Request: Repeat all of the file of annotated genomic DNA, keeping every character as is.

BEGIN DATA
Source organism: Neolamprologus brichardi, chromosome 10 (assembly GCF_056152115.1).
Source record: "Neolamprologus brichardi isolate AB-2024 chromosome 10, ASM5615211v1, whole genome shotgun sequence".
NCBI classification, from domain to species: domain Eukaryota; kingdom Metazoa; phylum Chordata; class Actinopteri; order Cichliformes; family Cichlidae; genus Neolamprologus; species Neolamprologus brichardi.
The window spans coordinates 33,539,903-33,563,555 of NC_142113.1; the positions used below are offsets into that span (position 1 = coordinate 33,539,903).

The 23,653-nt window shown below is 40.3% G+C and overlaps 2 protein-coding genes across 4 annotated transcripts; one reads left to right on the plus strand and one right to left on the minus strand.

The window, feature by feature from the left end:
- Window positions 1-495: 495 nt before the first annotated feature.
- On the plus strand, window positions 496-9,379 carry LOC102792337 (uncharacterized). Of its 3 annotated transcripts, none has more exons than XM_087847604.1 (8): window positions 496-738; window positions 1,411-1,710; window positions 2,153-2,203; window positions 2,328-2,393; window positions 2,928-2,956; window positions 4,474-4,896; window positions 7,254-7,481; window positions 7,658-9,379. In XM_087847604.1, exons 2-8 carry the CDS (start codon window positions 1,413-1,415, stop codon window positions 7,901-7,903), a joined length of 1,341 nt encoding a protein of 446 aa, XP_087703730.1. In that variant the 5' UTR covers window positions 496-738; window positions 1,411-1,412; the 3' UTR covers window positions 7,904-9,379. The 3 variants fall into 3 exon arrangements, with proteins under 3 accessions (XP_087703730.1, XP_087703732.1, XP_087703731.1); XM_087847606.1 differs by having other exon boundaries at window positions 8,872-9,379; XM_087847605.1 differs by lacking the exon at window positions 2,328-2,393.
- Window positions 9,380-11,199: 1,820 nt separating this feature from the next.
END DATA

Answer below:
Source organism: Neolamprologus brichardi, chromosome 10 (assembly GCF_056152115.1).
Source record: "Neolamprologus brichardi isolate AB-2024 chromosome 10, ASM5615211v1, whole genome shotgun sequence".
NCBI classification, from domain to species: domain Eukaryota; kingdom Metazoa; phylum Chordata; class Actinopteri; order Cichliformes; family Cichlidae; genus Neolamprologus; species Neolamprologus brichardi.
The window spans coordinates 33,539,903-33,563,555 of NC_142113.1; the positions used below are offsets into that span (position 1 = coordinate 33,539,903).

The 23,653-nt window shown below is 40.3% G+C and overlaps 2 protein-coding genes across 4 annotated transcripts; one reads left to right on the plus strand and one right to left on the minus strand.

The window, feature by feature from the left end:
- Window positions 1-495: 495 nt before the first annotated feature.
- On the plus strand, window positions 496-9,379 carry LOC102792337 (uncharacterized). Of its 3 annotated transcripts, none has more exons than XM_087847604.1 (8): window positions 496-738; window positions 1,411-1,710; window positions 2,153-2,203; window positions 2,328-2,393; window positions 2,928-2,956; window positions 4,474-4,896; window positions 7,254-7,481; window positions 7,658-9,379. In XM_087847604.1, exons 2-8 carry the CDS (start codon window positions 1,413-1,415, stop codon window positions 7,901-7,903), a joined length of 1,341 nt encoding a protein of 446 aa, XP_087703730.1. In that variant the 5' UTR covers window positions 496-738; window positions 1,411-1,412; the 3' UTR covers window positions 7,904-9,379. The 3 variants fall into 3 exon arrangements, with proteins under 3 accessions (XP_087703730.1, XP_087703732.1, XP_087703731.1); XM_087847606.1 differs by having other exon boundaries at window positions 8,872-9,379; XM_087847605.1 differs by lacking the exon at window positions 2,328-2,393.
- Window positions 9,380-11,199: 1,820 nt separating this feature from the next.